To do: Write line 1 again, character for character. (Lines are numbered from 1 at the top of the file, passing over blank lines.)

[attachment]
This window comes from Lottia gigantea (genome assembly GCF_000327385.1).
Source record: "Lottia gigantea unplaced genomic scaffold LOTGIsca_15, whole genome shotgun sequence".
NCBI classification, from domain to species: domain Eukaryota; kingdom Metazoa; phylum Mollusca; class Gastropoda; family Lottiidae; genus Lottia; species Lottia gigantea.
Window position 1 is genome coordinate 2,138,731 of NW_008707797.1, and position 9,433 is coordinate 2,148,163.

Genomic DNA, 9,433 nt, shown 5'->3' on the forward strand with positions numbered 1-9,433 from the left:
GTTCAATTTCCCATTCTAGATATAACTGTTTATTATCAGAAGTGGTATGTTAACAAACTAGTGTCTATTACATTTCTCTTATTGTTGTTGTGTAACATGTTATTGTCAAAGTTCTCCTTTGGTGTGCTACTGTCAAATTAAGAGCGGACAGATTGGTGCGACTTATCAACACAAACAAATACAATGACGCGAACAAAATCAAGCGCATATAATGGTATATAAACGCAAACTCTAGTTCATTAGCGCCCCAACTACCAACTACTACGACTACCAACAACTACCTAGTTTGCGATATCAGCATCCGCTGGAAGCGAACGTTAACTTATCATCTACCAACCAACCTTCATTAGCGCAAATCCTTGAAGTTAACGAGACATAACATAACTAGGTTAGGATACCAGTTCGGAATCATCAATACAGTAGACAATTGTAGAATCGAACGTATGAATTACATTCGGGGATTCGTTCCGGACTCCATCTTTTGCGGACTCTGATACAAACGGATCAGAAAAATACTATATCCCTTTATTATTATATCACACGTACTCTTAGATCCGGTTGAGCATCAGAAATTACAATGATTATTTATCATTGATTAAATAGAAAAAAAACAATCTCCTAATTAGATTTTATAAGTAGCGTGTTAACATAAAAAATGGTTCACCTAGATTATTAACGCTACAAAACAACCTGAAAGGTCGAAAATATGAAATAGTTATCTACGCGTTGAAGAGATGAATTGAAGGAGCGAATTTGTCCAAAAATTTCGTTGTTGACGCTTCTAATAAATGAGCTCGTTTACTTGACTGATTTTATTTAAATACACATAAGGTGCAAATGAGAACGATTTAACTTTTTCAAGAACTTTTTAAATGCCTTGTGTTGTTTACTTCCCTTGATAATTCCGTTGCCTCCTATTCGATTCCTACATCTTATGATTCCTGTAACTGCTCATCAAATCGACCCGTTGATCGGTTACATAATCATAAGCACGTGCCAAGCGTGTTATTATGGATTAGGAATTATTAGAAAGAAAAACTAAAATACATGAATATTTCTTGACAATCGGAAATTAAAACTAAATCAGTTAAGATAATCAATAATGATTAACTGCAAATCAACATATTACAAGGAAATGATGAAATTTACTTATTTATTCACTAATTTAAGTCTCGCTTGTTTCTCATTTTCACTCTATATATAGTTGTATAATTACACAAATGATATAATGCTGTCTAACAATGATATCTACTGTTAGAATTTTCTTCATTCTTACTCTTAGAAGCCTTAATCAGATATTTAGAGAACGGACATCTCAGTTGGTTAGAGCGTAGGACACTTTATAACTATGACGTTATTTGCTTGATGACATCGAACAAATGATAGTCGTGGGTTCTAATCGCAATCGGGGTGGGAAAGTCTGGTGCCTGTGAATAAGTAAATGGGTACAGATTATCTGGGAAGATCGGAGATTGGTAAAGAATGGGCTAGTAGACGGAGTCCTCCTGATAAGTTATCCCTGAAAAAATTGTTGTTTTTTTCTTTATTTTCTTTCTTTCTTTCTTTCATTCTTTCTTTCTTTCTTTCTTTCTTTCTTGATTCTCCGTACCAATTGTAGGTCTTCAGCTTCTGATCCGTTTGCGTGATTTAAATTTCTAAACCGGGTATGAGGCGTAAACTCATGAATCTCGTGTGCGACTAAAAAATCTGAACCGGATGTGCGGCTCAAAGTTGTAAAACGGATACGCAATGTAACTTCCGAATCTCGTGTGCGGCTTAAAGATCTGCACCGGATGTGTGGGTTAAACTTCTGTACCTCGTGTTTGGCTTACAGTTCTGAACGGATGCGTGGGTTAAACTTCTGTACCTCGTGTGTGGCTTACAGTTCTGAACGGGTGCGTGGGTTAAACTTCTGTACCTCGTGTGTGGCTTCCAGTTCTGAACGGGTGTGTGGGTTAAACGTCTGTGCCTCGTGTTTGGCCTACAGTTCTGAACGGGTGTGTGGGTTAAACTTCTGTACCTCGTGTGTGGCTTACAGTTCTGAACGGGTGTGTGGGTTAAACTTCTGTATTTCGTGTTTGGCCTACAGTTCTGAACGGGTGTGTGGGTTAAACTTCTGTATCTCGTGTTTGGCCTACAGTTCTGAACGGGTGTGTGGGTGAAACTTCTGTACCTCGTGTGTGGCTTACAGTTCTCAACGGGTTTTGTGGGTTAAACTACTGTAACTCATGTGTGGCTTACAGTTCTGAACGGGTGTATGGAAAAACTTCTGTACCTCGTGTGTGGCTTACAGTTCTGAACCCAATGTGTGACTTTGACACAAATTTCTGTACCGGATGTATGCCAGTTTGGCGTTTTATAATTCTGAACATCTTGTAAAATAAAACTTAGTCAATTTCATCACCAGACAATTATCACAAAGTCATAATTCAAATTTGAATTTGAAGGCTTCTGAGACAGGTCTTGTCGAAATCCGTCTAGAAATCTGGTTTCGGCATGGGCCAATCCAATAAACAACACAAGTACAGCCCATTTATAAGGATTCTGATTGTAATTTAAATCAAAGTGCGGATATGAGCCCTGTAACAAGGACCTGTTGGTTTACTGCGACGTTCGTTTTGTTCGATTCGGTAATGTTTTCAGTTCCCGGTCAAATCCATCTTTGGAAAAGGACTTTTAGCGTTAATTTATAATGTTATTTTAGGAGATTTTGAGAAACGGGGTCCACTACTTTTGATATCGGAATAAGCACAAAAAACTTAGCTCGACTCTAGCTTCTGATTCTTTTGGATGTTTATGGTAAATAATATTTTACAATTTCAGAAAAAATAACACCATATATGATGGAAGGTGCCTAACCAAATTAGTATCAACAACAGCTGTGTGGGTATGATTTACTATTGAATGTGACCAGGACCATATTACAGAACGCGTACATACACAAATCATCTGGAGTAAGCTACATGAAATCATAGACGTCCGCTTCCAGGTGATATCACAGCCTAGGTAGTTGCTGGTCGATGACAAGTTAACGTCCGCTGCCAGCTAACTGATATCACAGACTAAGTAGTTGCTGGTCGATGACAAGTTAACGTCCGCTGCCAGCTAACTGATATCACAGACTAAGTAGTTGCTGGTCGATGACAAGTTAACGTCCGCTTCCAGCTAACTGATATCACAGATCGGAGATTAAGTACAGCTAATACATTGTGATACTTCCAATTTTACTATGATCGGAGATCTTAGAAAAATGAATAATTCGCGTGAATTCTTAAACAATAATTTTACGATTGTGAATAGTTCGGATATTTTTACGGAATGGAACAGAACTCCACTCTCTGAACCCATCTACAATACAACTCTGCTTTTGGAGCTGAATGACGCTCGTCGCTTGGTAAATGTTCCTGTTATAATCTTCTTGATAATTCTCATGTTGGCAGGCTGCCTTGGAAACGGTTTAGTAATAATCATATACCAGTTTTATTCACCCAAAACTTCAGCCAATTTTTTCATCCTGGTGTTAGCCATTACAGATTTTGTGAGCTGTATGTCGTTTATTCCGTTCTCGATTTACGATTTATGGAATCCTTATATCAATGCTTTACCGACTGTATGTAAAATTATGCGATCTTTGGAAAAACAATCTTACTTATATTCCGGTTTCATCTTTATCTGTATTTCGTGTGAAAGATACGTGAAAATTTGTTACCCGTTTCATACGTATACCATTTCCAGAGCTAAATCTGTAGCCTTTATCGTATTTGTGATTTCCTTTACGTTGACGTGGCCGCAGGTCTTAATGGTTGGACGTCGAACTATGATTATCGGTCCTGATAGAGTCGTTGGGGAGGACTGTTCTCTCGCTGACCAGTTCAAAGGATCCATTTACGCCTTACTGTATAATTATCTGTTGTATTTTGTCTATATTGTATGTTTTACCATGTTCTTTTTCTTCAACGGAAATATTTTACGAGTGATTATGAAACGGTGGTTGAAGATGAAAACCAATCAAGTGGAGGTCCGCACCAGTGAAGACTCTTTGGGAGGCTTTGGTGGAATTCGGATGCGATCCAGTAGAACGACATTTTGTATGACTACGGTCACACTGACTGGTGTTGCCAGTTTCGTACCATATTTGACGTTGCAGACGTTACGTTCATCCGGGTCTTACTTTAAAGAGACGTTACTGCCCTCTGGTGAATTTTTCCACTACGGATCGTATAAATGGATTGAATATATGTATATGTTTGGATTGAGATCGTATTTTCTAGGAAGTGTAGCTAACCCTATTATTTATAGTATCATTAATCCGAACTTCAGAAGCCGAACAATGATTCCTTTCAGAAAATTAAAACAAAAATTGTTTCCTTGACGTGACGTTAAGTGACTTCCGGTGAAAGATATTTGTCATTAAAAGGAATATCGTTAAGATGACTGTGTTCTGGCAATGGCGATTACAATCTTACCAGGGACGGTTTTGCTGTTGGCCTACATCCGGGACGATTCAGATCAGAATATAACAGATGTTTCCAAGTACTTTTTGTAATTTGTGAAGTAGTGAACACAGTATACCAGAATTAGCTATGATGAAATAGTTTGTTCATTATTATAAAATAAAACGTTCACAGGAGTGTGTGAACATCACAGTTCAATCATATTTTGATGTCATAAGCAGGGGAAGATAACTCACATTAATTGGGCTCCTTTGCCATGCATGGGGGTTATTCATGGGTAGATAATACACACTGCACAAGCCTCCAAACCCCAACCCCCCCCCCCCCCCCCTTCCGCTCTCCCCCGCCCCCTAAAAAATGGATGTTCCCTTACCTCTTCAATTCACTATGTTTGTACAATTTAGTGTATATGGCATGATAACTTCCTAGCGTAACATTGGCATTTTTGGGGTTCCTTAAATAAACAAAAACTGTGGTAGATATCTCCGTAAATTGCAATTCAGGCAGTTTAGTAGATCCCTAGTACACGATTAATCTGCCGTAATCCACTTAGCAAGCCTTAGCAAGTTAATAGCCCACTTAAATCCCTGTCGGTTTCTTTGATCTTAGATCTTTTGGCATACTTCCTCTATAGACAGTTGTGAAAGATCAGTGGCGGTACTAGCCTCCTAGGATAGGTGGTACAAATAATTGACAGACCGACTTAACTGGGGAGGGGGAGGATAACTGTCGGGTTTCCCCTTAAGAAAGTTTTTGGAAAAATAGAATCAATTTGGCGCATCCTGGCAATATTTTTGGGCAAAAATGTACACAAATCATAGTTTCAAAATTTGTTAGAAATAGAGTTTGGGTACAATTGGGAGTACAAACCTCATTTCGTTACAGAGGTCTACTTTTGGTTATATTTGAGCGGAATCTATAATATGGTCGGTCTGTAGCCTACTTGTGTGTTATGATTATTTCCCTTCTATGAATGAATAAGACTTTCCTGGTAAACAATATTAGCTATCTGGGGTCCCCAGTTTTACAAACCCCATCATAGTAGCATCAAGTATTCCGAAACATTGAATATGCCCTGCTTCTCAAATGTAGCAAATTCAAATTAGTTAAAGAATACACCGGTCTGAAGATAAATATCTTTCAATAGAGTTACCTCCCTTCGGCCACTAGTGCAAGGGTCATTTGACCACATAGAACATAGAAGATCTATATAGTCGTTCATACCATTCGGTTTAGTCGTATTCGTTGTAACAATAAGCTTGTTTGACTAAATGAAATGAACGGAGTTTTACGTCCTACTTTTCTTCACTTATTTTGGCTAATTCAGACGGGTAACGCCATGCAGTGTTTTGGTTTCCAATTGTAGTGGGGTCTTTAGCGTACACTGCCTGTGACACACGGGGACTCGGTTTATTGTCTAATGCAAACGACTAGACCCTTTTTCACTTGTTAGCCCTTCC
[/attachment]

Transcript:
This window comes from Lottia gigantea (genome assembly GCF_000327385.1).